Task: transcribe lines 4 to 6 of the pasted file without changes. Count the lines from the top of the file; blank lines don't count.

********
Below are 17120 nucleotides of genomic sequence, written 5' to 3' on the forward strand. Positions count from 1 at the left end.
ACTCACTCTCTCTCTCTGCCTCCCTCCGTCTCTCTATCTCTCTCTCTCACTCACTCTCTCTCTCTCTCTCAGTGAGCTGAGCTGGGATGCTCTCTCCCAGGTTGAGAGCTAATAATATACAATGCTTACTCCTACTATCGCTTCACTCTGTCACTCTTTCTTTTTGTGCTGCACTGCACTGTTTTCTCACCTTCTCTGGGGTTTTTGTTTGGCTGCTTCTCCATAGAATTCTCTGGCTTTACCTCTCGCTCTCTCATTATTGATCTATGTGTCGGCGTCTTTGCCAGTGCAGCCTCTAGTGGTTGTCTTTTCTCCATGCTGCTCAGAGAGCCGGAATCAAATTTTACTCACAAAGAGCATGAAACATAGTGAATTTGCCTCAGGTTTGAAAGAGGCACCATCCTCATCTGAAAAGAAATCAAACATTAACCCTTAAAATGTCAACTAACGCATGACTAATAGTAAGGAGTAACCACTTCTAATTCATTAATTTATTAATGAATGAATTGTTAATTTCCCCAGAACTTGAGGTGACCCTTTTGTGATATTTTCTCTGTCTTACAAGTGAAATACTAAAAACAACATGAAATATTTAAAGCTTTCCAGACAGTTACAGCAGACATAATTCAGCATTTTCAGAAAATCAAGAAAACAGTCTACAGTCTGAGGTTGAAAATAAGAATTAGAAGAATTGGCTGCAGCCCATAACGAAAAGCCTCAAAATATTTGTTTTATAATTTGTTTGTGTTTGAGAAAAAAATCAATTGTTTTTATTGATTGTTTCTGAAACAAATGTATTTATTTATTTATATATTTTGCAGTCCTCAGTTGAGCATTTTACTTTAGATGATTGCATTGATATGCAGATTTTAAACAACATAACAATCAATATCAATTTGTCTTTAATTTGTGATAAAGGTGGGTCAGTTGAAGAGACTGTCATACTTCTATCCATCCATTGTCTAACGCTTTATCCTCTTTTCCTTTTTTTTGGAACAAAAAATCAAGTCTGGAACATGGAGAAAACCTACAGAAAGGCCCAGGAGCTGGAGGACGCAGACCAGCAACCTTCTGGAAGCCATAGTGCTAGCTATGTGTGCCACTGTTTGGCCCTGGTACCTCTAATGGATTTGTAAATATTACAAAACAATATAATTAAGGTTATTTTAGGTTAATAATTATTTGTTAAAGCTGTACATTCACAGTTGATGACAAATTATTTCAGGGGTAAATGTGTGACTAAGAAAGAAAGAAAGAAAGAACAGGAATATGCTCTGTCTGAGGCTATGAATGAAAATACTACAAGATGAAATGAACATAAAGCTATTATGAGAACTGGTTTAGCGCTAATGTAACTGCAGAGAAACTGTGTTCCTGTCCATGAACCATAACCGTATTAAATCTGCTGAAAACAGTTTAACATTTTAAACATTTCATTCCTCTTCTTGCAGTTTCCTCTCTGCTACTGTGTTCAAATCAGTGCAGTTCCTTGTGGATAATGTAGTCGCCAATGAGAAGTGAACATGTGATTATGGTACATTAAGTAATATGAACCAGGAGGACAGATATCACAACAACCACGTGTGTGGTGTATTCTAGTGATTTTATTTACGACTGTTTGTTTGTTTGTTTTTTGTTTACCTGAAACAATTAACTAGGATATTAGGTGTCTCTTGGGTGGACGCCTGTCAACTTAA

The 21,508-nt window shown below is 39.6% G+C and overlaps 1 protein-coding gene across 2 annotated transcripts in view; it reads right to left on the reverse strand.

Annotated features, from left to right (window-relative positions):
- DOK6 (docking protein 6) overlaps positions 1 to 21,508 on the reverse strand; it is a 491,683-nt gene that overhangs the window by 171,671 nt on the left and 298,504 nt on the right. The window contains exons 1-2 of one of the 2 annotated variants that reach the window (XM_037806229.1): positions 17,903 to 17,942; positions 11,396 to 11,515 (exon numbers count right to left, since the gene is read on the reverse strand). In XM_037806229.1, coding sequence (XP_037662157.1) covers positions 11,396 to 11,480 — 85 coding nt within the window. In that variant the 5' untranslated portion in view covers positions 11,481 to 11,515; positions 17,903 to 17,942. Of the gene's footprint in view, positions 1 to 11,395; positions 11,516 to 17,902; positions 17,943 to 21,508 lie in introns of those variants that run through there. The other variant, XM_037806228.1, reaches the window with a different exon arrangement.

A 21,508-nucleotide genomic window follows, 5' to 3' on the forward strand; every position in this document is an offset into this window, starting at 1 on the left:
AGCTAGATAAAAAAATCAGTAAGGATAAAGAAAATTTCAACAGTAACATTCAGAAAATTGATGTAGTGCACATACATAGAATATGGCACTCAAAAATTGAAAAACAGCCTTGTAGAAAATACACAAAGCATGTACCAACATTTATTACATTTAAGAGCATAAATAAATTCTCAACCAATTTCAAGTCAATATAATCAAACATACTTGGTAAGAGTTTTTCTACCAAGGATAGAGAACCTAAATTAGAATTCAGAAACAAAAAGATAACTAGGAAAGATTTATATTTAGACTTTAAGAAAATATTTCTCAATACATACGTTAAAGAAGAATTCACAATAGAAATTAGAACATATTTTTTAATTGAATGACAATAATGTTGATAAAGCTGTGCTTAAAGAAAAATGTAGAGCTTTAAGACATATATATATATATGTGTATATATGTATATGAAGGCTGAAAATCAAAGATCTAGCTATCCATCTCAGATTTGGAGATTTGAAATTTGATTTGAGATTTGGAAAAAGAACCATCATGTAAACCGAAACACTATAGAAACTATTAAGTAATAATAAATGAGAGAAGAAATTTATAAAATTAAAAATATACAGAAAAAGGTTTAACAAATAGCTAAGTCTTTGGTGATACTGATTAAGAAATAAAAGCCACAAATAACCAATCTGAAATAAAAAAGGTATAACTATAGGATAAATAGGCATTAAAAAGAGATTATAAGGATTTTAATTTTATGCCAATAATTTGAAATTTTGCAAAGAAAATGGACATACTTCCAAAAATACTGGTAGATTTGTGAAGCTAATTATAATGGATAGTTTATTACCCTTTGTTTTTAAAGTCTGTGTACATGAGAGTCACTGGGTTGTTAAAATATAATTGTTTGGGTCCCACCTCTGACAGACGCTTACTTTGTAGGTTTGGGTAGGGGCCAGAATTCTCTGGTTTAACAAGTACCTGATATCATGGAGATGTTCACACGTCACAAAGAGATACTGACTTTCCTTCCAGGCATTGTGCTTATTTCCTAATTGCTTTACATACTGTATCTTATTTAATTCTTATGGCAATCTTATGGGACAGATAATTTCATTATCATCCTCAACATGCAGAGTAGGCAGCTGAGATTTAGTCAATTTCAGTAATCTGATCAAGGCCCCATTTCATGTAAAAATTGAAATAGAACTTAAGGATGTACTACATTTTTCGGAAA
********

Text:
Annotated features, from left to right (window-relative positions):
- DOK6 (docking protein 6) overlaps positions 1 to 21,508 on the reverse strand; it is a 491,683-nt gene that overhangs the window by 171,671 nt on the left and 298,504 nt on the right. The window contains exons 1-2 of one of the 2 annotated variants that reach the window (XM_037806229.1): positions 17,903 to 17,942; positions 11,396 to 11,515 (exon numbers count right to left, since the gene is read on the reverse strand). In XM_037806229.1, coding sequence (XP_037662157.1) covers positions 11,396 to 11,480 — 85 coding nt within the window. In that variant the 5' untranslated portion in view covers positions 11,481 to 11,515; positions 17,903 to 17,942. Of the gene's footprint in view, positions 1 to 11,395; positions 11,516 to 17,902; positions 17,943 to 21,508 lie in introns of those variants that run through there. The other variant, XM_037806228.1, reaches the window with a different exon arrangement.

A 21,508-nucleotide genomic window follows, 5' to 3' on the forward strand; every position in this document is an offset into this window, starting at 1 on the left: